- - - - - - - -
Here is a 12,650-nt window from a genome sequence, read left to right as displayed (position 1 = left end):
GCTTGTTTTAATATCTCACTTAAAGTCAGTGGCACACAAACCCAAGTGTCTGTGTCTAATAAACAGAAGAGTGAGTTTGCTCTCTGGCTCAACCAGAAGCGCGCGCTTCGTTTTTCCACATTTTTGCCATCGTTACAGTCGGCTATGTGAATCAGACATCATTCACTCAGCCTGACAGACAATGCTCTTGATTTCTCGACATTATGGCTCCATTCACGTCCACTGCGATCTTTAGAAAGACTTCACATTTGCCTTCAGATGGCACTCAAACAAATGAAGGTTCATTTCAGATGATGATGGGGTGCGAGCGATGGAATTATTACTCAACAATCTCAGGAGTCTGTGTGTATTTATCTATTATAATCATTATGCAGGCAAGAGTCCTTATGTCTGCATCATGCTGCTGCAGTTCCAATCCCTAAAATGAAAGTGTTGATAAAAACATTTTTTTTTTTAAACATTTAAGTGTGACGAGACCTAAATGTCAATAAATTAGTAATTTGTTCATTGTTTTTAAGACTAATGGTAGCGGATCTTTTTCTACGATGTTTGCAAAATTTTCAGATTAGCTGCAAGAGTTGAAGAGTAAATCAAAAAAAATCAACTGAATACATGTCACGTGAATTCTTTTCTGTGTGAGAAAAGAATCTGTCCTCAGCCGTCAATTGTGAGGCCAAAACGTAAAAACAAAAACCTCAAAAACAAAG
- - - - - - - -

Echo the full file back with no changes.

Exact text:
Here is a 12,650-nt window from a genome sequence, read left to right as displayed (position 1 = left end):
GCTTGTTTTAATATCTCACTTAAAGTCAGTGGCACACAAACCCAAGTGTCTGTGTCTAATAAACAGAAGAGTGAGTTTGCTCTCTGGCTCAACCAGAAGCGCGCGCTTCGTTTTTCCACATTTTTGCCATCGTTACAGTCGGCTATGTGAATCAGACATCATTCACTCAGCCTGACAGACAATGCTCTTGATTTCTCGACATTATGGCTCCATTCACGTCCACTGCGATCTTTAGAAAGACTTCACATTTGCCTTCAGATGGCACTCAAACAAATGAAGGTTCATTTCAGATGATGATGGGGTGCGAGCGATGGAATTATTACTCAACAATCTCAGGAGTCTGTGTGTATTTATCTATTATAATCATTATGCAGGCAAGAGTCCTTATGTCTGCATCATGCTGCTGCAGTTCCAATCCCTAAAATGAAAGTGTTGATAAAAACATTTTTTTTTTTAAACATTTAAGTGTGACGAGACCTAAATGTCAATAAATTAGTAATTTGTTCATTGTTTTTAAGACTAATGGTAGCGGATCTTTTTCTACGATGTTTGCAAAATTTTCAGATTAGCTGCAAGAGTTGAAGAGTAAATCAAAAAAAATCAACTGAATACATGTCACGTGAATTCTTTTCTGTGTGAGAAAAGAATCTGTCCTCAGCCGTCAATTGTGAGGCCAAAACGTAAAAACAAAAACCTCAAAAACAAAG